To test things out, I made a script to pick random hexes and spawn viruses of random colours, then edited the “do stuff when a drug is dropped” script to check the colour of any adjacent viruses and set an “isSuppressed” flag if the drug colour matches the virus. That triggers the animation to change from “idle” to “suppressed”. I was rather pleased when I ran the game, saw a few viruses spawn and start “breathing”, then stop when I placed drugs next to them. It was starting to feel like a game! We made a minor adjustment to the drug sprites here – adding a “C” to the centre of them – to make it more obvious when a hex contained a drug.
Something that I’d learnt from the Unity course was that adding sound makes a big difference, even if it’s just a small thing. I didn’t want to spend ages looking though lists of sounds, so just grabbed a microphone and recorded myself making a “pop” sound. Playing that when a virus spawned made things feel better, but it still seemed that something was missing. We thought that perhaps a sound for when a drug was picked up or dropped would help, so I recorded a “chk” sound. Almost there – but the whole thing was a little quiet when you weren’t doing anything. We added a bit of background music (a track from our friends at Vivid Muzik), and everything came together 🙂
It started to feel like things were almost done, but then I realised the big oversight that I’d made. Whilst the virus spawning system seemed to work well, it was just picking random hexes with no consideration for whether the puzzle would actually be solvable. I’d not had to write anything like this before, so wasn’t sure if there was a standard approach for it. In the end, I reasoned that if I made the game generate a solved grid, then pick viruses to spawn based on that, it would always be solvable. It appears to work, but perhaps there’s an edge case that I haven’t thought of!
I spent a few hours on Monday putting together a basic UI, instructions for the game (just some simple buttons and images), and a “plot” (you’re a scientist trying to prevent a pandemic) and the whole thing started to look like an actual game. On Monday afternoon we packaged the game, uploaded it to itch.io and submitted it to the Ludum Dare site – a few people have already tried it and left encouraging feedback.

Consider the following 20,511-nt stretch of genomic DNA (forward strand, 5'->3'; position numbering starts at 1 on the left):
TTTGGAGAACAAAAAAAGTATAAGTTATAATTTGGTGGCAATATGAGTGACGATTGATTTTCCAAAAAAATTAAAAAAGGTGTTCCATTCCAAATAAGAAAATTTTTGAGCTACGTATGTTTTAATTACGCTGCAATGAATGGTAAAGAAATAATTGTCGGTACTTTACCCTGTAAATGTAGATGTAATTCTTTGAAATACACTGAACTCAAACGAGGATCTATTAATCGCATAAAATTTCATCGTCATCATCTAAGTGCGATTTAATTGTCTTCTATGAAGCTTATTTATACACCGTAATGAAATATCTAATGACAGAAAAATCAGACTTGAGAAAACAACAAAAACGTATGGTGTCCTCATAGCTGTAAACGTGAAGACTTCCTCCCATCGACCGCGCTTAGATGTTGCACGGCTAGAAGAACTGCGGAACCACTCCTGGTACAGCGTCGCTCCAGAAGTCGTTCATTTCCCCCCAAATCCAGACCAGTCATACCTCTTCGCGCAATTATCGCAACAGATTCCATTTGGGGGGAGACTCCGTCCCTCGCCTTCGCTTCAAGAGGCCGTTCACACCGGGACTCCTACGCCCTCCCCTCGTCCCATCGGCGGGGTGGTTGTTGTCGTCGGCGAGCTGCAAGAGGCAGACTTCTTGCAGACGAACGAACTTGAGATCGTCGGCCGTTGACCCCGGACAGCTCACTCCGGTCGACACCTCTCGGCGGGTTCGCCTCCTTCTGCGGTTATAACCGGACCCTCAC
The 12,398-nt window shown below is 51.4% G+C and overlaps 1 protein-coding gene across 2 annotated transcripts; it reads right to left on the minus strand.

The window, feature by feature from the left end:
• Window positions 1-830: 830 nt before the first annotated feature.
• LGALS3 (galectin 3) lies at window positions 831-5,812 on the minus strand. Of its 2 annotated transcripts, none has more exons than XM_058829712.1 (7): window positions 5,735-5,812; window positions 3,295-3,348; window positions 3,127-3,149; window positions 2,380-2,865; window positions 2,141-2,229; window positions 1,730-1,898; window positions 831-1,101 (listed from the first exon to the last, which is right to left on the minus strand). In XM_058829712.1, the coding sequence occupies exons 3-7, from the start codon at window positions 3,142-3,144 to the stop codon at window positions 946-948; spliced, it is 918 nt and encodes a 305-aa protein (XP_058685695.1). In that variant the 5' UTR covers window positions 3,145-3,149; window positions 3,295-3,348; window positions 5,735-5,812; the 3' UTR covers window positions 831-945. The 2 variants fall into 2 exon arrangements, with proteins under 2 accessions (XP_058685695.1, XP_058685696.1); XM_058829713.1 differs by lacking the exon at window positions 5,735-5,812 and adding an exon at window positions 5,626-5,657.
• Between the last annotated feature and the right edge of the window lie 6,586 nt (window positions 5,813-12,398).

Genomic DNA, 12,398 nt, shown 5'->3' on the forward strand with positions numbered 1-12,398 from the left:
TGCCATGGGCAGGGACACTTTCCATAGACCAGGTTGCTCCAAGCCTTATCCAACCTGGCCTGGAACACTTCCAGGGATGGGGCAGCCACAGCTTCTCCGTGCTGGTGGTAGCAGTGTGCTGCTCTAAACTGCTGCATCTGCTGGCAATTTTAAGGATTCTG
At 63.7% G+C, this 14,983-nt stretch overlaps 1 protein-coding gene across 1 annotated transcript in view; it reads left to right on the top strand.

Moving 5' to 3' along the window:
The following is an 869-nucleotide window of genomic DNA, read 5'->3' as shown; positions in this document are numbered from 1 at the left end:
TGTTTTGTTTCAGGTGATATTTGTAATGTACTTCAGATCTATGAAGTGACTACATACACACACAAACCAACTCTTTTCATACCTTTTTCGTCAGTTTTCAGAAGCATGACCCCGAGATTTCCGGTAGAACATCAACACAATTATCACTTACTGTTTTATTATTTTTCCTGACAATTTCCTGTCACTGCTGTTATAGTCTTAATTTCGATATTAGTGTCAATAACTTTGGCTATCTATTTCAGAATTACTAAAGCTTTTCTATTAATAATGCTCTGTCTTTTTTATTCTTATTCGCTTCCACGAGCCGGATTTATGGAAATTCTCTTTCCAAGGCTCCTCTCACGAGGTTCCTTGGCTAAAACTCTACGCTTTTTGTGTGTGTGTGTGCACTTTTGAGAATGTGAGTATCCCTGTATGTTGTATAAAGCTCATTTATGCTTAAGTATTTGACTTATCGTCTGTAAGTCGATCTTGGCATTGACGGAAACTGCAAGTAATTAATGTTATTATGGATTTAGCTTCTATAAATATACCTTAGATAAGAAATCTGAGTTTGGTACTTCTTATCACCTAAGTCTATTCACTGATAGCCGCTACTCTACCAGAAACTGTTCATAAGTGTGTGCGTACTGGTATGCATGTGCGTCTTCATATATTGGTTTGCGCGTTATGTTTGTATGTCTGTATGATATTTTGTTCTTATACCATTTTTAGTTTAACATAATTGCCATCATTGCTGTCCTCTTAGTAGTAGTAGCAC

I’m proud of what we managed to get done in a weekend (I think that our active time on the game was probably under 40 hours), and I’m tempted to add a bit more polish and release an updated version after Ludum Dare is finished. There’s a few things that would need changing, like trying to increase the replayability: at the moment, the grids are programatically generated – it would be interesting to generate levels based on a seed value (so different players could try the same level, and see who could solve it the fastest). Another improvement would be to calculate the optimal solution for each grid, so players could see how many steps over par they are.
Having spent a good few hours playing around in Unity, I’m very impressed with it – things that I expected to be tricky to implement were a lot easier than I anticipated, and being able to build for web, Windows, MacOS and Linux at the same time is excellent.
We’re definitely looking forward to the next Ludum Dare, but have decided to try and make a small game each month as a break from our big projects – it’ll give us a chance to try out random ideas without having to work out a long term plan for them. If everything goes to plan I’m going to document the process and share the results at thelab.wearecentrifuge.com.
Nathan has been wanting to take part in a Game Jam for quite a while – so when we saw that the Ludum Dare game jam was about to take place – and they were celebrating their 15th year – we decided we would give it a go this time.
Amazingly, as we are busy most weekends, this particular weekend everyone cancelled on us and we had an entire weekend to ourselves – we took this as A Sign and resolved to definitely try to make a game in just one weekend. We have never done this before so we thought it would be a great challenge and possibly fun 🙂
The first step was to vote on the possible themes on the LDJam website – these had already been posted by other users and game jam enthusiasts. The actual theme of the competition would be announced at 2am (UK time) on Friday night while we were sleeping. We were hoping that it would be “Keep it alive” as we’d thought of a really great idea for that – but when we stirred in the night and checked our phones we discovered that the actual theme was Small World.
We tried to go back to sleep and hoped we’d dream up a really good game idea before morning. We had a brainstorming session as soon as we woke and talked about what Small World could encompass: